`mutilda` is a binder, like `lambda`, so in this sense they are similar. `mu` and `mutilda` could be seen as "more atomic" than lambda, and in fact it possible to represent `lambda` as a derived form expressed in term of a variant of `mu` -- but this is easier to see when you read papers about mu-multida that have more connectives/datatypes than just functions, so not in this paper.

  • The judgment `Gamma | E : A |- B` is non-standard syntax (if you are only familiar with type system with lambda-calculi), and the new position `| E : A` might be thought of a "hole" in a *typing environment* Gamma (or typing context). I don't think "hole" is used in this way in the paper, even if it makes some sort of sense (if `Gamma | E : A |- B` holds, then E corresponds to a traditional evaluation context E[□] that, if a term `t : A` is plugged in it, gives a term `E[t] : B`. But the better way to think of this judgment is that `E` is a co-term that "consumes" an `A` to behave as a command `Gamma |- B`.

  • In Section 9 of the paper, "head reduction in an abstract machine", *dynamic* environments are discussed (and vaguely relevant to a discussion of interpretation vs. compilation), but not with holes. I think this section is a bit too complex and not hugely important, you may safely skip it on first read.


So, maybe I've misunderstood -- I've been interpreting "evaluation context" as the environment in which terms are denoted. So if you have an "A : T", that's true because the context contains an A of that type. In the few interpreters I've written, I've always passed environments implicitly (generally using a "spaghetti stack"). But from what you're saying that seems to be wrong. Is "evaluation context" more like the surrounding/enclosing term of the term being discussed?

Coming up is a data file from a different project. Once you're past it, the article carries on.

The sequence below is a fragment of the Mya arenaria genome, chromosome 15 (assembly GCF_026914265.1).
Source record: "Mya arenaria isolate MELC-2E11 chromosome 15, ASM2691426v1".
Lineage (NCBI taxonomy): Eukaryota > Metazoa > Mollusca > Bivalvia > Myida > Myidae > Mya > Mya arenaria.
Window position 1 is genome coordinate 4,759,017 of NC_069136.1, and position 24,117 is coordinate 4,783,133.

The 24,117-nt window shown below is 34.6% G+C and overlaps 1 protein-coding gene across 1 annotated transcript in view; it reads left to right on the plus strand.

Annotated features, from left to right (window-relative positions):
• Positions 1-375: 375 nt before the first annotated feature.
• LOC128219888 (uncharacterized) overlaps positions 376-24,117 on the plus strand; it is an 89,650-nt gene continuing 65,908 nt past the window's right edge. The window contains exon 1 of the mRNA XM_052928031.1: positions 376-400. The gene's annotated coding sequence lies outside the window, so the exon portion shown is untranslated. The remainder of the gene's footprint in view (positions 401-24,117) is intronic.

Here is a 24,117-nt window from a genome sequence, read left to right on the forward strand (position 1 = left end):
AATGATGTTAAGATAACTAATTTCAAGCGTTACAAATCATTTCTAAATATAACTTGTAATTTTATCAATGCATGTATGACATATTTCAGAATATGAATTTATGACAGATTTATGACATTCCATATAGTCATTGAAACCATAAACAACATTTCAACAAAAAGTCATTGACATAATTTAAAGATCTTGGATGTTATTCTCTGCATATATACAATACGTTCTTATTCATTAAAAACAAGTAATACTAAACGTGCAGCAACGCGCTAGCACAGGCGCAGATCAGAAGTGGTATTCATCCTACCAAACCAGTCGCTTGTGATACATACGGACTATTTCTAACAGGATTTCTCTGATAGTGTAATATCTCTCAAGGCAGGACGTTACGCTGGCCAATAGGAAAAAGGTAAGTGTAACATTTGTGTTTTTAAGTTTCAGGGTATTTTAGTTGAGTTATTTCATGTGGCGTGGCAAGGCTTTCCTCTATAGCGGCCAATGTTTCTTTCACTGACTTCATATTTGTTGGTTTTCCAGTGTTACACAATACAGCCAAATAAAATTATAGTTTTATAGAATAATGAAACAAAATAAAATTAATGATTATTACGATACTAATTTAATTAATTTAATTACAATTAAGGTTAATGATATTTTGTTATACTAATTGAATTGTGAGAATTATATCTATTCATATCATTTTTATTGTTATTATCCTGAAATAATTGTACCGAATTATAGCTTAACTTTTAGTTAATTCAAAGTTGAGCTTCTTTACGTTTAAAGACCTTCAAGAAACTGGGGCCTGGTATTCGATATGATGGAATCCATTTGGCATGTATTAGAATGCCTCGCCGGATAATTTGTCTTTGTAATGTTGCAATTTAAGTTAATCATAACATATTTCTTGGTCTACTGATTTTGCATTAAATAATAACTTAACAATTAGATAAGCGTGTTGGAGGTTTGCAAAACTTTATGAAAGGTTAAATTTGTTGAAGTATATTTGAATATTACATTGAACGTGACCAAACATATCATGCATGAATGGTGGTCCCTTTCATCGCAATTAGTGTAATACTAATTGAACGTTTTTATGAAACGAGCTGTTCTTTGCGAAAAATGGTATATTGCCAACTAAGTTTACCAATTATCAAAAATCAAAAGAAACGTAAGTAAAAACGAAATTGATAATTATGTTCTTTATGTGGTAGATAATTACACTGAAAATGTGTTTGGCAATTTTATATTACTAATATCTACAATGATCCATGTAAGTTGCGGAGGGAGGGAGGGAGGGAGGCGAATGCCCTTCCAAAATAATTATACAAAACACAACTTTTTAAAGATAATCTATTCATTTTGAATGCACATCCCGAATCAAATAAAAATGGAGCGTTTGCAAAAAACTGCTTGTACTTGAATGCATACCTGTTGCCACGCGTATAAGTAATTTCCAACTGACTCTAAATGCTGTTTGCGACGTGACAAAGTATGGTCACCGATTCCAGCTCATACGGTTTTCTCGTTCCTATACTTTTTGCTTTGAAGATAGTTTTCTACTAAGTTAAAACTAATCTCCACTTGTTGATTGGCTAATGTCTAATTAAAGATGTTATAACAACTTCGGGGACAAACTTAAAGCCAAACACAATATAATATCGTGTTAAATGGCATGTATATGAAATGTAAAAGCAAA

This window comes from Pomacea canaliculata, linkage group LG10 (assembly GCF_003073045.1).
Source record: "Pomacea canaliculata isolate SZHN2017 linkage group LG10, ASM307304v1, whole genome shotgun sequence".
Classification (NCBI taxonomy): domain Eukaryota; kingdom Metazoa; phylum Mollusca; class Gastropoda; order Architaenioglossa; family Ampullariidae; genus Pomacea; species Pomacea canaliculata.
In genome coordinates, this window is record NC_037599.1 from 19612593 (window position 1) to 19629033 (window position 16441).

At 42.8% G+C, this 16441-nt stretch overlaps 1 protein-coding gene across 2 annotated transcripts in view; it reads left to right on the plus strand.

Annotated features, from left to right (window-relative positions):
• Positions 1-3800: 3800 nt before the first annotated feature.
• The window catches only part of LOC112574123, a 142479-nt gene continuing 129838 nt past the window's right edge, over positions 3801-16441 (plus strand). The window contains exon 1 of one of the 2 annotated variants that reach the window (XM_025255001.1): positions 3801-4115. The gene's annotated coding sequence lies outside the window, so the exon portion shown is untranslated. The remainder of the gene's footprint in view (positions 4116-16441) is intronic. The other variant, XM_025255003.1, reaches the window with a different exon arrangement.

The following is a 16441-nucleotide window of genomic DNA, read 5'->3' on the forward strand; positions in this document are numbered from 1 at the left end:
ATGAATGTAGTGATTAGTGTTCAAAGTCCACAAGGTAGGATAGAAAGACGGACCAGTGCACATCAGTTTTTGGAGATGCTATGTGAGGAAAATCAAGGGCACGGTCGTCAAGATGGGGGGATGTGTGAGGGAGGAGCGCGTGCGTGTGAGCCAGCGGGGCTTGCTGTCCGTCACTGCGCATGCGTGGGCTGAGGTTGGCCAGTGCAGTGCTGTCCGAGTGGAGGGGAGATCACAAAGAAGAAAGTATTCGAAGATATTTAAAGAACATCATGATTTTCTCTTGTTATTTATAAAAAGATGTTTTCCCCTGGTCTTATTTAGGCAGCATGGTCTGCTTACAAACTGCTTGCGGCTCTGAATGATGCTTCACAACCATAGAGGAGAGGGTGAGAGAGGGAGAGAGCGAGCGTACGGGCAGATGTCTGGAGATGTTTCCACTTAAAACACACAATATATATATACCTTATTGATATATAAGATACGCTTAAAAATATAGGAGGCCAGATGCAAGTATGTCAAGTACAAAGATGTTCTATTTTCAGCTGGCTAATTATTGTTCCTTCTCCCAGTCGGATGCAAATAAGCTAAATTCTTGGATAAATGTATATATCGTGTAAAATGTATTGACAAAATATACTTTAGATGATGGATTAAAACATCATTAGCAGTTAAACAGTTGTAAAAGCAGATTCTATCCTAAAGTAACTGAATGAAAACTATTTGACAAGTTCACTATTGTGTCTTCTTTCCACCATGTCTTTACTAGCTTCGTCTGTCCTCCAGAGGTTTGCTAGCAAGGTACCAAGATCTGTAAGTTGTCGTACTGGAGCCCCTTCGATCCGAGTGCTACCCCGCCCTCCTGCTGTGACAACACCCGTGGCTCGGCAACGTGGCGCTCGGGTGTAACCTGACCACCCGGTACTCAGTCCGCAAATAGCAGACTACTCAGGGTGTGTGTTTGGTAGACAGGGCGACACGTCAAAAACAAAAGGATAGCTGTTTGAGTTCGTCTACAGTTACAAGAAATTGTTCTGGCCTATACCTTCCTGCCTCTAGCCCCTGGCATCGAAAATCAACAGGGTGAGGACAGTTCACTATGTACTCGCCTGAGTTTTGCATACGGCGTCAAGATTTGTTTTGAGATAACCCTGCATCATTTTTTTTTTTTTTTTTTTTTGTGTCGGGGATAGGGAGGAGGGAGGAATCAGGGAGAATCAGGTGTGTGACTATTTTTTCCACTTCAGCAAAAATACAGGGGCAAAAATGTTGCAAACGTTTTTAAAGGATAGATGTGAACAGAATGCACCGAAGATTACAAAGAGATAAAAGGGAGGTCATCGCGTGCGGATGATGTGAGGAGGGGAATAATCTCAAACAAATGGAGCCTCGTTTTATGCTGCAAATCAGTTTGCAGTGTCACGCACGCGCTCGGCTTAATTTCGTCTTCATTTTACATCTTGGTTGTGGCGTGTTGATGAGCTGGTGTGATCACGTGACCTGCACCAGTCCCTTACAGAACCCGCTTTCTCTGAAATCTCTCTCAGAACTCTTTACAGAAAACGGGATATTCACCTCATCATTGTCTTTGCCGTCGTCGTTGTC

(My category theory's really weak, so I'm lost on the co-term bit, but I'll work on that.)

Evaluation context

The notion of evaluation context in works about the lambda-calculus is different from what you think (I think), simple, elegant, and absolutely standard in the field (it's a prerequisite for reading most research articles). In terms of low-level implementations, it corresponds to a combination of the program counter and the call stack (exactly what you need to save to capture a non-delimited continuation, if that speaks to you), but the way it is defined and we think about it is much simpler and it will really help you to familiarize yourself with this notion first.

Googling for "small-step operational semantics" gives results as course notes, most of which present evaluation contexts. I don't remember where I learned about them myself, possibly from the Core ML chapter of the available-online book " Using, Understanding, and Unraveling The OCaml Language -- From Practice to Theory and vice versa".

The original research papers that introduces evaluation contexts, I think, is "A syntactic approach to type soundness", Andrew Wright and Matthias Felleisen, 1994, but it uses them to solve a harder problem and discusses a lot of the scientific literature of the time, which is interesting (and mostly still relevant) but not on the shortest path to you understanding contexts.


much appreciated

thanks y'all

eventually I'll understand this stuff :)